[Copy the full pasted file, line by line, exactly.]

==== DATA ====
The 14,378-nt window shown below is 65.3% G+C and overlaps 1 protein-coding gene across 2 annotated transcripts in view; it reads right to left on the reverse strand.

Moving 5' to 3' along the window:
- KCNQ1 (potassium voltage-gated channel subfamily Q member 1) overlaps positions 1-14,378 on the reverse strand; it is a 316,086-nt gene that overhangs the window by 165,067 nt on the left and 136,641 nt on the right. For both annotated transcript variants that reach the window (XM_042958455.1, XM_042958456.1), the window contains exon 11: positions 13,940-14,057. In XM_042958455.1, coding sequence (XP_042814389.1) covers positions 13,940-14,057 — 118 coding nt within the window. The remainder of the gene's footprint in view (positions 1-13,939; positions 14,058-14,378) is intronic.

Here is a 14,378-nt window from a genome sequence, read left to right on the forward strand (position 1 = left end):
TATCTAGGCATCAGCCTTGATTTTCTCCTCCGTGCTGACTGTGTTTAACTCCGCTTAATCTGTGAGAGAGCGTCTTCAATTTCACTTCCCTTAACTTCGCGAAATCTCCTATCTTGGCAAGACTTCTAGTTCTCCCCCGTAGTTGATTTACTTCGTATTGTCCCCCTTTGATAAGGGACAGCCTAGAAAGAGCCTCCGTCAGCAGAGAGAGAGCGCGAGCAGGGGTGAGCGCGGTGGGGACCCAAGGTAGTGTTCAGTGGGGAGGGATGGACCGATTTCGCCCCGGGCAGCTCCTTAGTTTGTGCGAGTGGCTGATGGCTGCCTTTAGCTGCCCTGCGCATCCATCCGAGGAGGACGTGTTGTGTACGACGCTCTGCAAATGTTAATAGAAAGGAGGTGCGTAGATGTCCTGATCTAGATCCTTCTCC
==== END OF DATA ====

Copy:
The 14,378-nt window shown below is 65.3% G+C and overlaps 1 protein-coding gene across 2 annotated transcripts in view; it reads right to left on the reverse strand.

Moving 5' to 3' along the window:
- KCNQ1 (potassium voltage-gated channel subfamily Q member 1) overlaps positions 1-14,378 on the reverse strand; it is a 316,086-nt gene that overhangs the window by 165,067 nt on the left and 136,641 nt on the right. For both annotated transcript variants that reach the window (XM_042958455.1, XM_042958456.1), the window contains exon 11: positions 13,940-14,057. In XM_042958455.1, coding sequence (XP_042814389.1) covers positions 13,940-14,057 — 118 coding nt within the window. The remainder of the gene's footprint in view (positions 1-13,939; positions 14,058-14,378) is intronic.

Here is a 14,378-nt window from a genome sequence, read left to right on the forward strand (position 1 = left end):
TATCTAGGCATCAGCCTTGATTTTCTCCTCCGTGCTGACTGTGTTTAACTCCGCTTAATCTGTGAGAGAGCGTCTTCAATTTCACTTCCCTTAACTTCGCGAAATCTCCTATCTTGGCAAGACTTCTAGTTCTCCCCCGTAGTTGATTTACTTCGTATTGTCCCCCTTTGATAAGGGACAGCCTAGAAAGAGCCTCCGTCAGCAGAGAGAGAGCGCGAGCAGGGGTGAGCGCGGTGGGGACCCAAGGTAGTGTTCAGTGGGGAGGGATGGACCGATTTCGCCCCGGGCAGCTCCTTAGTTTGTGCGAGTGGCTGATGGCTGCCTTTAGCTGCCCTGCGCATCCATCCGAGGAGGACGTGTTGTGTACGACGCTCTGCAAATGTTAATAGAAAGGAGGTGCGTAGATGTCCTGATCTAGATCCTTCTCC